Turner Syndrome Articles
Turner syndrome occurs in approximately one out of every 2,000 live female births. The syndrome is characterized by the partial or complete absence of one X chromosome. It is reported that more than 50% of cases have a 45,X karyotype. Another 20%-35% have mosaic karyotypes. Other karyotypes include those with various structural abnormalities.
General Health Management
Provides guidelines for the evaluation and treatment of girls and women with Turner syndrome.
This report is designed to assist the pediatrician in caring for the child in whom the diagnosis of Turner syndrome has been confirmed by karyotyping.
This review focuses on the diverse and complex clinical aspects encountered throughout adulthood in TS, including epidemiology, endocrinology, cardiology, gastroenterology, and gynecology.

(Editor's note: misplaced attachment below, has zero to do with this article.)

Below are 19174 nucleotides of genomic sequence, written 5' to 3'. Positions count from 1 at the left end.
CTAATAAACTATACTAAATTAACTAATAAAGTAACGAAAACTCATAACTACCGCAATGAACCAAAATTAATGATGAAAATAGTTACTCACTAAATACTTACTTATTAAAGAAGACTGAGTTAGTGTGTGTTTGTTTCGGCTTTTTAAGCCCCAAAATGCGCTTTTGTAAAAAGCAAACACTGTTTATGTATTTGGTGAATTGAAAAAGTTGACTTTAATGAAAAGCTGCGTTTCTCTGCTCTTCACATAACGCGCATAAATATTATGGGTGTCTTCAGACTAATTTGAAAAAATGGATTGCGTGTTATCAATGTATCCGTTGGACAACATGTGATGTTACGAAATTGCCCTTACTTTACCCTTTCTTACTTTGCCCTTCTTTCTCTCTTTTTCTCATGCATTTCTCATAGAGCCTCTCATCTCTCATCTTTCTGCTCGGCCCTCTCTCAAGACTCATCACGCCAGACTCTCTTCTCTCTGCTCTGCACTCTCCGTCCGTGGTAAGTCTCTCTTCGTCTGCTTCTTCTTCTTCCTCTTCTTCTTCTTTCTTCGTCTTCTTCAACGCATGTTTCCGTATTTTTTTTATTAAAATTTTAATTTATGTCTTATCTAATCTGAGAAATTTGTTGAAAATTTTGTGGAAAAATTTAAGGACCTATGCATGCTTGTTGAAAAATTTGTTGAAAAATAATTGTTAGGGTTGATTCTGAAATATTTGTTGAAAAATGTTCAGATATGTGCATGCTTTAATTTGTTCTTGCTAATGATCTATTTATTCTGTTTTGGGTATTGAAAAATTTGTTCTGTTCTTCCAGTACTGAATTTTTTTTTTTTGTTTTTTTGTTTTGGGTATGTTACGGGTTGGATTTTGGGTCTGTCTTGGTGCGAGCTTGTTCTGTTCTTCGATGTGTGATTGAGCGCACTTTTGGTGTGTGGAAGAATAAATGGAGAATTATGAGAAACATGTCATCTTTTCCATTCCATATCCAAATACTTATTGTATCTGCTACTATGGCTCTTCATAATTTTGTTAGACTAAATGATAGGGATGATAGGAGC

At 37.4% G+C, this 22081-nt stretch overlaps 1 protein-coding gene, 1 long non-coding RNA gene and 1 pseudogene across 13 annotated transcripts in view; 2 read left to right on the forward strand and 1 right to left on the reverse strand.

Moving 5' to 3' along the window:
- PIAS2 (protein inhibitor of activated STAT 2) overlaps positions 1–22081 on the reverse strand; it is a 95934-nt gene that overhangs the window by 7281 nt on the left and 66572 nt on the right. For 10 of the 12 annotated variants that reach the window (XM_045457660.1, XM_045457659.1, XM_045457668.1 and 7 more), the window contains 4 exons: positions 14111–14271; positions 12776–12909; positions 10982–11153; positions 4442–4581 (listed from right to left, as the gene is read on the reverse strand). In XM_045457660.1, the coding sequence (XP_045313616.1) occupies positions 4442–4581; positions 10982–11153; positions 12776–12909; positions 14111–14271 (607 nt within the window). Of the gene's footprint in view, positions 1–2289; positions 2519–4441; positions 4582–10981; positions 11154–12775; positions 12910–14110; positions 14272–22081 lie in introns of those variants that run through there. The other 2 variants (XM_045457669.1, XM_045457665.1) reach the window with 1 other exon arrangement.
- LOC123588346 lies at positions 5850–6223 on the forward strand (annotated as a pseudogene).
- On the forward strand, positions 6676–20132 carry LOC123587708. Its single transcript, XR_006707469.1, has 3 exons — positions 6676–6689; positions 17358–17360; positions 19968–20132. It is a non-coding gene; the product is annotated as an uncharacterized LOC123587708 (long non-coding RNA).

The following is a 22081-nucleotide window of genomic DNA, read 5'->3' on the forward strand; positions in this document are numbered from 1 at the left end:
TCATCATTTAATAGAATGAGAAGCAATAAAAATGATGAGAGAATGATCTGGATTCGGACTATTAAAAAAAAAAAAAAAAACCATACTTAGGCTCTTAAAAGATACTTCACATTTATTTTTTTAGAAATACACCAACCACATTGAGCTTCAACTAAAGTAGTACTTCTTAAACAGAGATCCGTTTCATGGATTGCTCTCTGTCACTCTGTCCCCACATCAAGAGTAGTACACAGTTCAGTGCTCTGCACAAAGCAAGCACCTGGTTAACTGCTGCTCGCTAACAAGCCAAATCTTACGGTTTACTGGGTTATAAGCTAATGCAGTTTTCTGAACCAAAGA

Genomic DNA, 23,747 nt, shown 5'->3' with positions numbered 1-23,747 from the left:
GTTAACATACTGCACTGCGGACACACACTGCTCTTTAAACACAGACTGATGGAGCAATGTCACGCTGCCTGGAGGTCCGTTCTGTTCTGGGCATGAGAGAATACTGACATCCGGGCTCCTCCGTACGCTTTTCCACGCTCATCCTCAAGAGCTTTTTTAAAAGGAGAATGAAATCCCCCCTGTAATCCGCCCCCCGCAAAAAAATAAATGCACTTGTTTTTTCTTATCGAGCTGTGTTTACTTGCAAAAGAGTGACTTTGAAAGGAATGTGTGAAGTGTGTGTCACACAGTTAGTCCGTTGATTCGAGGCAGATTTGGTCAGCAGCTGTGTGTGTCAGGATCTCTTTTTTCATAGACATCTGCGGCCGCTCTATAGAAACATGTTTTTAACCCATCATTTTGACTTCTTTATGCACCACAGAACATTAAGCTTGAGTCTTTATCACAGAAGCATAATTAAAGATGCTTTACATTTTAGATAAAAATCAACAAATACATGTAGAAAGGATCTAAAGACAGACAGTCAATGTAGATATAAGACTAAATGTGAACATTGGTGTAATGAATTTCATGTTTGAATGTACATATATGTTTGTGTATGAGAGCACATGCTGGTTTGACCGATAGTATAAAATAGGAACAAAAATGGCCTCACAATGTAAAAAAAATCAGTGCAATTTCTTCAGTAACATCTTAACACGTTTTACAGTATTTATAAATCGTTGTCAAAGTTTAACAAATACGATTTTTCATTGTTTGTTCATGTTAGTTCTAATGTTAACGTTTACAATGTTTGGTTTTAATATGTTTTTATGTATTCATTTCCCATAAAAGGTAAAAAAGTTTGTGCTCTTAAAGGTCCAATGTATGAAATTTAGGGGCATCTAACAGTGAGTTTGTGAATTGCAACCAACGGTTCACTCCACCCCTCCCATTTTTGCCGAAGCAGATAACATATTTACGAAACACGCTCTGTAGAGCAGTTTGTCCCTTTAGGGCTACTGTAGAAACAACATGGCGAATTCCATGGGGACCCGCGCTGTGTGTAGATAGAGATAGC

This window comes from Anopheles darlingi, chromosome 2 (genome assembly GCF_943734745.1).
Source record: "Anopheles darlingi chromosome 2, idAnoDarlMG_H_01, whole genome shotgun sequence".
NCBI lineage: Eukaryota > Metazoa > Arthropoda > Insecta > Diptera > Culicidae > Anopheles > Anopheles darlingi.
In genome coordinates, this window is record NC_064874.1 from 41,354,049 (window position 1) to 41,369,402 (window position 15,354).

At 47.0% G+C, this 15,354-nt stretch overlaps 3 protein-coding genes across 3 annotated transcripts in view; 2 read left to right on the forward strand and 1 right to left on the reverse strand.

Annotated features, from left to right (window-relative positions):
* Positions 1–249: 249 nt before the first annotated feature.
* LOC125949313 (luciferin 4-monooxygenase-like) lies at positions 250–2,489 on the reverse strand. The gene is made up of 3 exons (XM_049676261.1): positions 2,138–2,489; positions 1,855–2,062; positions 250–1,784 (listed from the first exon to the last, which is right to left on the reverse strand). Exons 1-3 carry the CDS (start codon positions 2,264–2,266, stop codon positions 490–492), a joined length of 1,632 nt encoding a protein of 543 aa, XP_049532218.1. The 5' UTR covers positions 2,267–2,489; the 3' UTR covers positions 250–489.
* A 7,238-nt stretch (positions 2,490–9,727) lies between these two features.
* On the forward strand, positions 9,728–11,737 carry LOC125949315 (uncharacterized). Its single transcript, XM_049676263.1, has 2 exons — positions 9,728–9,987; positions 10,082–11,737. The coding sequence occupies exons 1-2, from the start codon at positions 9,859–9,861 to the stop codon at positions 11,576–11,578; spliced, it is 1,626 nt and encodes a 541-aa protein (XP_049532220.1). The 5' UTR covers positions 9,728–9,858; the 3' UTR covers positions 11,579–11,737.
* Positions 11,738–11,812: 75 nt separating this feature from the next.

TSSUS sponsored the Turner Resource Network (TRN) meeting of women with TS to exchanged ideas with 30+ clinicians and scientists.
A scientific statement from the American Heart Association on clinical practice for girls and women with TS.
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Knowledge of the size of the aorta is particularly important in conditions that cause aortic dilation.
Turner syndrome is typically associated with impairments in visuospatial, but not verbal, information processing.
The purpose of this study was to disseminate a web-based survey to identify the incidence, demographic characteristics, physical and psychosocial effects, knowledge level of individuals, and treatment approaches to lymphedema in girls and women with TS across the lifespan..
This study was conducted to evaluate the diagnostic value of different sonographic signs of fetuses with Turner syndrome in the first and second trimesters of pregnancy.
Detailed information about how the TSRR supports TS research.
Over 1,000 people offered insights.
Provides laboratory guidance for the diagnosis/study of patients with Turner syndrome and its variants.
The objective of this study was to determine whether there is a specific association between a history of fetal lymphedema and CCVDs in TS, independent of karyotype or general severity of the phenotype.
A discussion of the use of Turner-specific Z-scores.